back to article This page is currency unavailable... Travelex scrubs UK homepage, kills services, knackers other sites amid 'software virus' infection

Foreign currency mega-exchange Travelex said on Thursday it was forced offline by a "software virus" infection, bring down a number of currency-exchange websites with it. In a statement shared on Thursday, the UK-headquartered biz said the digital nasty, first spotted on New Year's Eve, caused it to unplug its UK site and …

  1. Anonymous Coward
    Anonymous Coward

    I remember Travelex

    I was in the Folkestone EuroTunnel terminal last Easter and saw the Travelex Kiosk there offering to sell mug punters 0.90 Euros per £1.

    Then when I took a photo of all the other appalling currency rates they were publicly displaying on their board they complained that I was not allowed to do that for some nonsensical confidentiality reason.

    1. Anonymous Coward
      Anonymous Coward

      Re: I remember Travelex

      Oddly, I had a similar experience in Heathrow when I took a photo of the extortionate prices being charged by a certain coffee chain...

      1. zumbruk

        Re: I remember Travelex

        So buy your coffee/FX somewhere else.

        1. Anonymous Coward
          Anonymous Coward

          Re: I remember Travelex

          Usually, these rip-offs occur where there is a local monopoly, so the lucky consumer has no choice.

          Said monopoly is frequently artificially created and maintained by a larger local monopoly such as as the airport company / authority, thereby ensuring jumbo-sized profits all round (except, of course, for the aforementioned lucky consumers)

          Monopoly capitalism, red in tooth and claw

          1. asdf

            Re: I remember Travelex

            >Crony capitalism, red in tooth and claw

            FIFY.

    2. Gene Cash Silver badge

      Re: I remember Travelex

      Oddly, there's a station selling $7/gallon gas just north of the Orlando In'tl airport.

      They were rather put out when I started taking pictures of the gas pump prices.

      I seem to see a pattern.

      1. 0laf Silver badge

        Re: I remember Travelex

        That's about the same as a uk motorway service station near me (143p per liter). Which in the US must be biblically high. or designed to get the Brits who would probably just shrug at those prices.

  2. chivo243 Silver badge

    The days of the currency exchange

    I remember traveling through Europe back in the 90's looking for these and Thomas Cook, stopping at each currency exchange and making notes, then deciding which country to visit next based on return for the current country's currency.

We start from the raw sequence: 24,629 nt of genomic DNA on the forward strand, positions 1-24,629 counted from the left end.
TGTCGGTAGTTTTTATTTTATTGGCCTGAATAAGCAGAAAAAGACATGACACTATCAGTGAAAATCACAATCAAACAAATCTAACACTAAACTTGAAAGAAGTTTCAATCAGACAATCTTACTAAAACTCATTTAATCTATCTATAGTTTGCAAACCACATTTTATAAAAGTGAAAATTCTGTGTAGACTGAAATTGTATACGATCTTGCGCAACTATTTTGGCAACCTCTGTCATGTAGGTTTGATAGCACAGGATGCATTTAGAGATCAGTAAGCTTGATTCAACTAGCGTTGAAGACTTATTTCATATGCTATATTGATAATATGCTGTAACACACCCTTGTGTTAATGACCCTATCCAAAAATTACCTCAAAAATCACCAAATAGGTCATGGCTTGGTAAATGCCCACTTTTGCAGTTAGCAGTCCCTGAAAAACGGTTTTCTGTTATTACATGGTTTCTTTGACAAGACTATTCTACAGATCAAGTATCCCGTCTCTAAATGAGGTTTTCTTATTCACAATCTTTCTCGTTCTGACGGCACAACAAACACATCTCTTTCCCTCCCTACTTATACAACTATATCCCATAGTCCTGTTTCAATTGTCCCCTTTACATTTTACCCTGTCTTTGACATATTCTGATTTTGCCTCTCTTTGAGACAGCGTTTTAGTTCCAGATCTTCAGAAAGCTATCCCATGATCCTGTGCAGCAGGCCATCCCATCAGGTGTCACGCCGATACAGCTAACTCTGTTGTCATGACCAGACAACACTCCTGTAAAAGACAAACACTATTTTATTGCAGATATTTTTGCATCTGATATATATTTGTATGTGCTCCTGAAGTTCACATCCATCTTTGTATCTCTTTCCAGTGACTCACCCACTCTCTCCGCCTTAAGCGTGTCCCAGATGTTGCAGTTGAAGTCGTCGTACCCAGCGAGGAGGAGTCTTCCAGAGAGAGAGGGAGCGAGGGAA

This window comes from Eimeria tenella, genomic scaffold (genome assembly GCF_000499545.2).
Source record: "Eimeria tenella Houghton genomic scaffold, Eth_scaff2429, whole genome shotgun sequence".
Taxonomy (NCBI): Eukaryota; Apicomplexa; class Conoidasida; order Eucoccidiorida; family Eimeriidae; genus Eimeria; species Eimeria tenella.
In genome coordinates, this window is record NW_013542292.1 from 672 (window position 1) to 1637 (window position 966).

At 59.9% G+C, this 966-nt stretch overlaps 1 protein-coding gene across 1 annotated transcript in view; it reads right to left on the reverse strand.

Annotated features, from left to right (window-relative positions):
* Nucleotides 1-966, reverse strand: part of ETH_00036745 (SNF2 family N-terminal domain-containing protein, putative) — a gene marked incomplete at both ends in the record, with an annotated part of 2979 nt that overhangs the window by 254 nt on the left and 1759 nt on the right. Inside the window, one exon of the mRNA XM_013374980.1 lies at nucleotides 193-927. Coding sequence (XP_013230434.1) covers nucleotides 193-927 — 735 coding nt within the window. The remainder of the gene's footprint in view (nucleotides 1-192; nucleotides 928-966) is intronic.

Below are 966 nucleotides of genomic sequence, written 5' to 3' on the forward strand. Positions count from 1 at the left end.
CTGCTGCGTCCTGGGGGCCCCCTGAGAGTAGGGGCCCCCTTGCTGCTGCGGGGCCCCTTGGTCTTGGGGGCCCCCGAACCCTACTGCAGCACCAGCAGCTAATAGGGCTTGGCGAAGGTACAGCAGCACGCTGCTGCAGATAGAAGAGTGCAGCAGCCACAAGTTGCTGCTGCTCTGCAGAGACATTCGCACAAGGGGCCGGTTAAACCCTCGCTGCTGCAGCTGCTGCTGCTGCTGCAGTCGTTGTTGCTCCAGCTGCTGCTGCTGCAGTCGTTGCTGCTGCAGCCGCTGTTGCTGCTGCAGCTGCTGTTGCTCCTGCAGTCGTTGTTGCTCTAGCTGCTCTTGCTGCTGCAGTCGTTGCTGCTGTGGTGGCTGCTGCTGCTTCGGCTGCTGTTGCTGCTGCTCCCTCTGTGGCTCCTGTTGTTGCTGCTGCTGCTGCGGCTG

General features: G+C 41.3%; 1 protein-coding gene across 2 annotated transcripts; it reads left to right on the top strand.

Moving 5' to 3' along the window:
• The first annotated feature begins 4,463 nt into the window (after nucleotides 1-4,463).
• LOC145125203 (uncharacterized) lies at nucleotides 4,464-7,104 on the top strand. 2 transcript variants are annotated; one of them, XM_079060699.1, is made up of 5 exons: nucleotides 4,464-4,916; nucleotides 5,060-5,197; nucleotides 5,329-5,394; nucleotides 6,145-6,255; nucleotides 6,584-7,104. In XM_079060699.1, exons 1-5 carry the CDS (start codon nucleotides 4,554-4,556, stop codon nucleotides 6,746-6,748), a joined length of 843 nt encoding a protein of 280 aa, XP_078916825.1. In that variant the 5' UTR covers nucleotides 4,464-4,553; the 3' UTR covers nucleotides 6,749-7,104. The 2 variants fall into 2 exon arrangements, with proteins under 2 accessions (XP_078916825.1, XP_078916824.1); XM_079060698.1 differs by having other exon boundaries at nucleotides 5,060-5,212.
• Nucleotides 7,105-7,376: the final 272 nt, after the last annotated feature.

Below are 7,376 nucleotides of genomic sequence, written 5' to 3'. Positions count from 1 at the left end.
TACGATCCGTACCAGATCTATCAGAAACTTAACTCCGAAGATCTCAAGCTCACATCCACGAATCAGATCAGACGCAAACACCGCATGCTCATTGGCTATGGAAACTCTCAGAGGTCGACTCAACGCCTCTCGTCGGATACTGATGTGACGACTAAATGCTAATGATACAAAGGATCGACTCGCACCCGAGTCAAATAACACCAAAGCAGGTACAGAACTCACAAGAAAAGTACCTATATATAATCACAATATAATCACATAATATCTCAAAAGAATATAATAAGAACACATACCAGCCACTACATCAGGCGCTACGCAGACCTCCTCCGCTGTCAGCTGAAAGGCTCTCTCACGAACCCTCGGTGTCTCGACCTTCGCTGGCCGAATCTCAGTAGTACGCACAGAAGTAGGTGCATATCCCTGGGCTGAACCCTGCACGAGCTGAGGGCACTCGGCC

1. Danny 14

      Re: The days of the currency exchange

      Or pass through Italy so you could come home with millions of lira.

  3. macjules Silver badge
    FAIL

    .NET 4.0.30319

    Using a version of .NET that was last updated in 2012? That's pretty close to Tesco still using .NET 1.1 in 2014. I know it is a stupid question but someone at Travelex must have known about this, wouldn't they?

    1. AndrueC Silver badge
      Facepalm

      Re: .NET 4.0.30319

      They had public facing RDP so I'm not sure we can assume any level of knowledge on their part above 'appalling'.

      1. Sgt_Oddball Silver badge

        Re: .NET 4.0.30319

        The trick with RDP is to move the ports to something random, then to have whitelisted ip addresses that can access it or failing that something like ts_block - really neat ip address checker that blockholes an IP address after a set number of failed attempts.

        Stuff like taking off the admin account shouldn't have to be spelt out... And finally... Its 2020..... 2008 r2 went end-of-support 5 years ago... 5 YEARS AGO.... Maybe its time for them to look at getting some proper investment in IT or at least let the PHB/bean counter that blocked the migration (for it usually is someone higher up) face the music for such negligence.

        1. Anonymous Coward
          Anonymous Coward

          Re: .NET 4.0.30319

          "The trick with RDP is to move the ports to something random"

          It isn't a great trick - it just delays you appearing in port scans. And once you have been caught, its just a matter of time before the next RDP vulnerability comes along before you can patch it. Don't believe me? Check firewall logs and you will see almost every port on every public IP address you have scanned at least once a month with the high risk ports being scanned multiple times a day.

          Yes ts_block helps, but it still leaves you at the mercy of vulnerabilities and weak username/passwords. We have been though this with SSH in the 2000's (i.e. random ports, port knocking and fail2ban) and still had compromises. At least with SSH you get the option of disabling root access and forcing the use of keys instead of passwords.

          Use a VPN with 2FA.

          1. Anonymous Coward
            Anonymous Coward

            Re: .NET 4.0.30319

            While everyone else posts about moving the RDP port to something other than the default 3389, you have identified the actual correct solution. You win the internet today, sir.